Washington (AFP) Dec 2, 2009
The UN climate chief voiced optimism Wednesday that the upcoming Copenhagen summit will offer immediate aid for developing nations but urged rich states also to chart out long-term help.
Yvo de Boer, executive secretary of the UN Framework Convention on Climate Change, said it was vital that developing countries come out of the December 7-18 summit with assurances so they can plan more carbon-efficient economies.
"We will need to see mechanisms created in Copenhagen that allow for prompt action -- immediate action -- the day the conference ends," de Boer told Washington-based reporters on a conference call.
"That will only be possible if Copenhagen also agrees a clear financial package," he said.
Britain and France called last week for a 10-billion-dollar fund for developing nations to tackle global warming. Britain committed to 1.3 billion dollars.
US Senator John Kerry, a strong advocate of fighting climate change, has asked President Barack Obama to include three billion dollars for the effort in his upcoming budget.
Kerry, who joined de Boer on the conference call, said quick US aid would show a "good-faith effort to put finance where it needs to be" in climate negotiations.
"I think that there is a growing consensus on the short-term finance," de Boer said.
But he doubted rich nations would agree on how to split an estimated 100 billion-dollar bill to help developing countries reduce emissions and adapt to climate change, which UN scientists warn is on course to worsen drought, floods and other severe weather.
"I think it will be difficult, if not impossible, to reach agreement on the exact long-term cost-sharing in Copenhagen," de Boer said.
"But Copenhagen must also offer the prospect of long-term finance as we seek to come to grips with this issue in the decades to come."
Aid is considered a crucial component of a deal as developing nations are resisting demands by Western states and Japan to be treaty-bound to take action on climate change, arguing that rich countries bear historic responsibility.
India on Tuesday shot down a proposal by summit host Denmark that was expected to seek a halving of global emissions by 2050, worried that the burden would eventually shift to developing nations.
"For developing countries to agree to a mid-century reduction goal, they need to be confident that rich nations are reducing their emissions by enough to allow developing countries to grow economies and lift people out of poverty," de Boer said.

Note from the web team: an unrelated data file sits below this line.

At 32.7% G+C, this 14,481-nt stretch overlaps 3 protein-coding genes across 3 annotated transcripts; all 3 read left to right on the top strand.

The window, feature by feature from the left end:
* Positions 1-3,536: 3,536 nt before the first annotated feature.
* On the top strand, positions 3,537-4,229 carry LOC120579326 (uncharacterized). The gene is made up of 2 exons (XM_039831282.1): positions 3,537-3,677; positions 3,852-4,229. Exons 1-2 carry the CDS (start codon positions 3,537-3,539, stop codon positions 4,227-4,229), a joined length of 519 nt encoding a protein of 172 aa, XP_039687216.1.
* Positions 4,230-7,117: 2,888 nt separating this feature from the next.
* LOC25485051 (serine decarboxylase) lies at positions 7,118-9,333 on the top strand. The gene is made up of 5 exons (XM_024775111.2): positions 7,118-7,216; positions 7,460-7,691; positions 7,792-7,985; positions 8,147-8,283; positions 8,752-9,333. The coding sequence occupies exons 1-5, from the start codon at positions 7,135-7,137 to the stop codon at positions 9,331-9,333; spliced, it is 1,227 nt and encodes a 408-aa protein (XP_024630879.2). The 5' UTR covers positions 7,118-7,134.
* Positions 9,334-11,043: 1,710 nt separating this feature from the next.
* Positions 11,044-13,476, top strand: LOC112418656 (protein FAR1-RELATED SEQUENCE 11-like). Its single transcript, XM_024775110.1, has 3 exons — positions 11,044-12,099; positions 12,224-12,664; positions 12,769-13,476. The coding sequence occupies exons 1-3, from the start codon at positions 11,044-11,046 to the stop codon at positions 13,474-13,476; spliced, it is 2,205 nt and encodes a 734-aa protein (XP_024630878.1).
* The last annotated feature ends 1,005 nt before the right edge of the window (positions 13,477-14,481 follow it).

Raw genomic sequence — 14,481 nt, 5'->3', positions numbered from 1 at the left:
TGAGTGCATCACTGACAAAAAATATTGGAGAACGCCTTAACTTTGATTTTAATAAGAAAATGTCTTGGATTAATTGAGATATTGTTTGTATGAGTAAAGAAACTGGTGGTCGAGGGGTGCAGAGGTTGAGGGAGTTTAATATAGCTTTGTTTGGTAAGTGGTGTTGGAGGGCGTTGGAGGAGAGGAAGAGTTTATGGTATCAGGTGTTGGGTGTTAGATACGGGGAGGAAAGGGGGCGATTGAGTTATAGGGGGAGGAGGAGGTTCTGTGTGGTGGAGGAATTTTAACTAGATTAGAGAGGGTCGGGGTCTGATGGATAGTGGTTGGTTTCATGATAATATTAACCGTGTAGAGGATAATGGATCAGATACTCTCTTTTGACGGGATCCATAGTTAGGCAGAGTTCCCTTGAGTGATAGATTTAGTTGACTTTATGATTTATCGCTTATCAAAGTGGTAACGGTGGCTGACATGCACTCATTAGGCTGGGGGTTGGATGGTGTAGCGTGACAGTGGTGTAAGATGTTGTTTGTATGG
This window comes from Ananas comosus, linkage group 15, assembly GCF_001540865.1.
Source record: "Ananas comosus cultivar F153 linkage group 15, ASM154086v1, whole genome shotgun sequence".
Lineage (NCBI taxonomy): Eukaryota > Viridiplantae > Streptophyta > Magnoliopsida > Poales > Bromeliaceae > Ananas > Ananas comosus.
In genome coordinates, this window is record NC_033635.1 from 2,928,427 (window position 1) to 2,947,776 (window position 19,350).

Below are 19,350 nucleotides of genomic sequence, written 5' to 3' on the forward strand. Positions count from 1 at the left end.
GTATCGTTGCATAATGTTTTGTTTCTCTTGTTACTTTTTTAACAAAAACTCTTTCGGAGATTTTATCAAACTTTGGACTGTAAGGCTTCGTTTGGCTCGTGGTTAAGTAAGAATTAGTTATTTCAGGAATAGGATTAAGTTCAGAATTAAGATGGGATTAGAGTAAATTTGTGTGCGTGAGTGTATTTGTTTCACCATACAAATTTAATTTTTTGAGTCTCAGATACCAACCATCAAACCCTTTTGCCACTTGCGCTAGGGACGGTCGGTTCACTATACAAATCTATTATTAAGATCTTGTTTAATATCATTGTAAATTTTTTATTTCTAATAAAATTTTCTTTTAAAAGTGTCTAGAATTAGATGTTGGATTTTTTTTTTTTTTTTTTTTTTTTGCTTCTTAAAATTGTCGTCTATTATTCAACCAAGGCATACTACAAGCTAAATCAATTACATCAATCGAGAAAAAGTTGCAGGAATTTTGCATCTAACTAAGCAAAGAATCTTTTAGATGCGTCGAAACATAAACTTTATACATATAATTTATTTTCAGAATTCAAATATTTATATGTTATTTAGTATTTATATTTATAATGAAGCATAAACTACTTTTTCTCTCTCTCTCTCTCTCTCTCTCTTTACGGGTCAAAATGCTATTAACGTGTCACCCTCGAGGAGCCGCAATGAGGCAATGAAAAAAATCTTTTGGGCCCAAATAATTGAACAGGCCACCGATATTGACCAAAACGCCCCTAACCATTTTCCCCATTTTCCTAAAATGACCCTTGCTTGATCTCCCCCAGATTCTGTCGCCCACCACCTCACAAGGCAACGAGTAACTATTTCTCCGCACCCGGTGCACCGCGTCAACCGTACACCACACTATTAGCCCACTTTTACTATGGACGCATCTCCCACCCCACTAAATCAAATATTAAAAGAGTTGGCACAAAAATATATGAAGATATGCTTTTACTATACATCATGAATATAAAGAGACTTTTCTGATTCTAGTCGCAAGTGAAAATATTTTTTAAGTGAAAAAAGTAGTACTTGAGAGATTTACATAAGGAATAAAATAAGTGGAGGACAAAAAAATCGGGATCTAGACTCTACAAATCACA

Momentum has been building for a deal in Copenhagen after China and the United States, the world's top two emitters of carbon blamed for global warming, came up with plans to step up action.
But de Boer, while encouraged by recent moves, warned it was not enough.
UN scientists have recommended that rich nations curb emissions by 25 to 40 percent from 1990 levels by 2020. Obama has proposed curbing US emissions by about 17 percent by 2020, but from less ambitious 2005 levels.
Kerry, who is spearheading climate legislation in the Senate, voiced confidence that lawmakers would approve emission cuts next year.
"Copenhagen has the ability to create a synergy with the Congress and vice versa," Kerry said.
Analysts said the US emissions targets and talk of aid -- which Obama could unveil in Copenhagen -- was meant to show the United States was serious despite the legislative delay.
"Clearly their strategy is to go and say we're moving forward, we're making progress," said Alden Meyer, director of strategy and policy for the Union of Concerned Scientists.
Obama has switched gears from his predecessor George W. Bush, who shunned the Kyoto Protocol as unfair and too costly. The treaty's obligations for rich nations to cut emissions expire in 2012.
However, the run-up to Copenhagen failed to bring support for climate legislation in Australia, whose parliament earlier Wednesday rejected carbon cuts in a blow for Prime Minister Kevin Rudd.
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